1848 Uprising:

The group's turn to violence was prompted by widespread deaths due to the 1845 Irish potato blight, government inaction, and the evictions of numerous tenants from the land by some landlords. At the same time, the Young Irelanders were inspired by the French Revolution, and popular uprisings in 1848 across Europe in which governments and monarchies toppled in favor of democratic reforms. William Smith O'Brien, the leader of the Young Ireland Party, launched an attempted rebellion in July 1848, in response to British repression and the introduction of martial law. He gathered landlords and tenants together with Young Irelanders. O'Brien's failure to capture a party of police barricaded in widow McCormack's house, who were holding her children as hostages, marked the effective end of the revolt.", Though intermittent resistance continued till late 1849, O'Brien and his colleagues were quickly arrested and convicted of sedition. Originally sentenced to death, the young men received a great outpouring of public support. The government commuted their sentences to penal transportation to Van Diemen's Land, where they joined John Mitchel.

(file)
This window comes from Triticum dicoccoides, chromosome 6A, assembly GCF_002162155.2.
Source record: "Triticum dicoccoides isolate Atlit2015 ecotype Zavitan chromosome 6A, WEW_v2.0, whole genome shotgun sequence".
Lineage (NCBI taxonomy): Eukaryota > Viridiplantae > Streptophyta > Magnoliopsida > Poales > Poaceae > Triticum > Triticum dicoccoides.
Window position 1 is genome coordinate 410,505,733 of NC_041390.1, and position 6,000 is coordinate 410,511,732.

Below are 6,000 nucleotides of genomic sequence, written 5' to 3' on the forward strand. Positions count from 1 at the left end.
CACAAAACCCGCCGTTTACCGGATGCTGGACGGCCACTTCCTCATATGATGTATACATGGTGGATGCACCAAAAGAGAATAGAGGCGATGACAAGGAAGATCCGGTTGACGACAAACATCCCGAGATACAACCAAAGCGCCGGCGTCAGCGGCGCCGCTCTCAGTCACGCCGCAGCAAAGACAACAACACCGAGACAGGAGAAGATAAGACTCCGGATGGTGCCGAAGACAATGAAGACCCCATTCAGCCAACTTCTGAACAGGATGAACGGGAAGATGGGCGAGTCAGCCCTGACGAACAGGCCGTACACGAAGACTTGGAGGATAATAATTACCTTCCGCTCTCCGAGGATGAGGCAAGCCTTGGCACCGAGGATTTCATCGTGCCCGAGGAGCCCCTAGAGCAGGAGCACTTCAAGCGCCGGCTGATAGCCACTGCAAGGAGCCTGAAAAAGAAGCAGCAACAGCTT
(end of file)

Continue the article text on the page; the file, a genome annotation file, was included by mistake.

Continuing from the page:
The "Irish gentlemen" were assigned to different settlements to try to reduce their continued collaboration.

Books By Young Irelanders (Irish Confederation):

An Apology for the British Government in Ireland, John Mitchel, O Donoghue & Company 1905, 96 pages
Jail Journal: Commenced on Board the "Shearwater" Steamer, in Dublin Bay ..., John Mitchel, M.H. Gill & Sons, Ltd 1914, 463 pages
Jail Journal: with continuation in New York & Paris, John Mitchel, M.H. Gill & Son, Ltd
The Crusade of the Period, John Mitchel, Lynch, Cole & Meehan 1873
Last Conquest Of Ireland (Perhaps), John Mitchel, Lynch, Cole & Meehan 1873
History of Ireland, from the Treaty of Limerick to the Present Time, John Mitchel, Cameron & Ferguson